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Epic of Creation (Mesopotamia)

Epic of Creation (Mesopotamia)
Stories describing creation are prominent in many cultures of the world. In Mesopotamia, the surviving evidence from the third millennium to the end of the first millennium B.C. indicates that although many of the gods were associated with natural forces, no single myth addressed issues of initial creation. It was simply assumed that the gods existed before the world was formed. Unfortunately, very little survives of Sumerian literature from the third millennium B.C. Several fragmentary tablets contain references to a time before the pantheon of the gods, when only the Earth (Sumerian: ki) and Heavens (Sumerian: an) existed. A Sumerian myth known today as "Gilgamesh and the Netherworld" opens with a mythological prologue. The origins of humans are described in another early second-millennium Sumerian poem, "The Song of the Hoe." In the Sumerian poem "The Debate between Grain and Sheep," the earth first appeared barren, without grain, sheep, or goats. Related:  the new mysticCreation Myths + Related

Top 10 Unusual Ancient Weapons Weird Stuff Mankind always has, and always will, fight wars. And in order to fight said wars, man needed weapons. Using whatever skills and resources they had, man built tools that would slash, smash, pierce and tear their enemies. Used by the Māori tribes of New Zealand, this simple-looking, yet solid, club was built from nephrite jade. Perhaps the most well-known on this list, the Chinese hook swords were wielded by the normally passive Shoalin monks of northern China. The kpinga was a throwing knife that was used by experienced warriors of the Azande tribe. The macuahuitl was basically a large, sword-shaped piece of wood, with razor-sharp pieces of obsidian embedded in the sides. This rather odd-looking weapon was used in the arenas by the gladiators of the ancient Roman Empire. Don’t be fooled, the chakram is not something you would want to play frisbee with. Now I have to hand it to the Chinese, their weapons have made four entries on my list.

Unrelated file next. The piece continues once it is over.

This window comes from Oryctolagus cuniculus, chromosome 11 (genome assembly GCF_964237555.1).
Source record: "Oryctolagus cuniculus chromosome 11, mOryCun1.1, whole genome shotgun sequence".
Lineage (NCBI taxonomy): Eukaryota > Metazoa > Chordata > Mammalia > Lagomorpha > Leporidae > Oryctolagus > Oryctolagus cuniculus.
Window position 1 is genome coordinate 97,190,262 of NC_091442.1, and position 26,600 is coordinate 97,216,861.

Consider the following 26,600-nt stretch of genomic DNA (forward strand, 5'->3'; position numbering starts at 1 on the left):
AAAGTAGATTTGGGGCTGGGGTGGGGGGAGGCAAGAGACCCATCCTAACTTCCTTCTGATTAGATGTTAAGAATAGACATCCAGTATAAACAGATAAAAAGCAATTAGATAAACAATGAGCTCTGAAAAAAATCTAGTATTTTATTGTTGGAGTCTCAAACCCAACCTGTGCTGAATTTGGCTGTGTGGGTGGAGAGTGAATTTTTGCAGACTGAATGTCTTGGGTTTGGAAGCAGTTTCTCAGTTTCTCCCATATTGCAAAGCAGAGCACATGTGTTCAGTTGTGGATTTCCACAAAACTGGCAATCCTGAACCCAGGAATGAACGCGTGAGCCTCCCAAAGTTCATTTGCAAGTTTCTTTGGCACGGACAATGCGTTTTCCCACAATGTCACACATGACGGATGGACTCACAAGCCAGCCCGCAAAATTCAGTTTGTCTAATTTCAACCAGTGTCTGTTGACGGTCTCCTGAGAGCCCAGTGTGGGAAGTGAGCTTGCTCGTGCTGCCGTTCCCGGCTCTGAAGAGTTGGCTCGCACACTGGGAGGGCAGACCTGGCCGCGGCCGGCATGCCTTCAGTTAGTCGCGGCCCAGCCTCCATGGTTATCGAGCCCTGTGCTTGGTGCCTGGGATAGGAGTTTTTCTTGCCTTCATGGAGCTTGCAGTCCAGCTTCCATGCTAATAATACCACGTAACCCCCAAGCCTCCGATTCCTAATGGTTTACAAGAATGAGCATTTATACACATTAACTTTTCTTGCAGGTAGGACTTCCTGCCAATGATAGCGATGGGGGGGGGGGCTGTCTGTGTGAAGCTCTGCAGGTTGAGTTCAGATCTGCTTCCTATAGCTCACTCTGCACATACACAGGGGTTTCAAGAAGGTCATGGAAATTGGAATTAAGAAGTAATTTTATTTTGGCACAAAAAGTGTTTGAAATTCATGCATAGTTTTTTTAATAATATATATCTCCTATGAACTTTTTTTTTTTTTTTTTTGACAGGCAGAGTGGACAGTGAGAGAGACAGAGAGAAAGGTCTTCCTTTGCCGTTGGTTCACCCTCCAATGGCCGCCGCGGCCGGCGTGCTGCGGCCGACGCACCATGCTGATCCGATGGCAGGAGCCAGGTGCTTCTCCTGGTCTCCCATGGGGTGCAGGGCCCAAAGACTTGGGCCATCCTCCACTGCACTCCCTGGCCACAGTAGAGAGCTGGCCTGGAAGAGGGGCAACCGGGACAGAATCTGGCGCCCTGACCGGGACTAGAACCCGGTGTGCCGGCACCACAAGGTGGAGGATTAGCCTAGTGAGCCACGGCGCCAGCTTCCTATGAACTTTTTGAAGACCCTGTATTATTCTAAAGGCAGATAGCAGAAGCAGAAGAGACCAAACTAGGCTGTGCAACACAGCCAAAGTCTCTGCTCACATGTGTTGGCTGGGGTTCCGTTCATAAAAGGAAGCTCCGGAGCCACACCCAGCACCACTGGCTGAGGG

Comparison of Four African Creation Myths by Jill Stuckwisch The four creation myths found on the internet, "An African Cosmogony," "An African Story of the Creation of Man," "Egyptian Cosmogony and Theogony," and the Yoruba creation myth found under "The Minneapolis Institute of Arts," have similar elements and incorporate values and norms common across many African Ethnic groups. One of the dominant values common to many ethnic groups is the value of the family and group. All four myths directly illustrate the belief that a person is described in terms of his or her family and lineage. A commonality between all of the myths except "An African Story of the Creation of Man" is that creation is by way of the mouth or spoken word accompanies creation. in "An African Cosmogony" Bumba, the creator, brings forth everything in the world by vomiting them up; all things first pass through Bumba's mouth before coming into existence. Return to Student Projects Return to Religious Traditions of the African Diaspora

Sumerian Myths Sumerian civilization originated in what is now southern Iraq, just upriver from the mouths of the Tigris and Euphrates rivers. "Civilization" in this context means a settled town or city-dwelling people who possess a stable agricultural technology (including domesticated animals) and have developed a hierarchical system of social classes (peasants, laborers, slaves, craftsmen [smiths, masons, carpenters, potters, etc.], farmers, fishermen, merchants, doctors, architects, priests and temple attendants, bureaucrats, scribes, advisers, priest-kings). Since the climate of southern Iraq is hot and dry, agriculture requires an extensive irrigation system of canals and dikes. Often, the Sumerians wrote as if their civilization (agricultural techniques, cities, classes of people) came first, and people later. Map of Mesopotamian Archeological Sites (Oriental Institute, University of Chicago) Sumerian cities were close agglomerations of one or two story mud brick dwellings. Questions:1. 2. 3.

ENUMA ELISH Sacred-Texts Ancient Near East ENUMA ELISH THE EPIC OF CREATION L.W. King Translator (from The Seven Tablets of Creation, London 1902) A more complete etext of the Seven Tablets of Creation is also available here. When in the height heaven was not named, And the earth beneath did not yet bear a name, And the primeval Apsu, who begat them, And chaos, Tiamut, the mother of them both Their waters were mingled together, And no field was formed, no marsh was to be seen; When of the gods none had been called into being, And none bore a name, and no destinies were ordained; Then were created the gods in the midst of heaven, Lahmu and Lahamu were called into being... [about 30 illegible lines] ... he spake: ... thy... he hath conquered and ... he weepeth and sitteth in tribulation. ... of fear, ... we shall not lie down in peace. ... Tiamat made weighty her handiwork, Evil she wrought against the gods her children. [A gap of about a dozen lines occurs here.] [Nearly fifty lines are here lost.]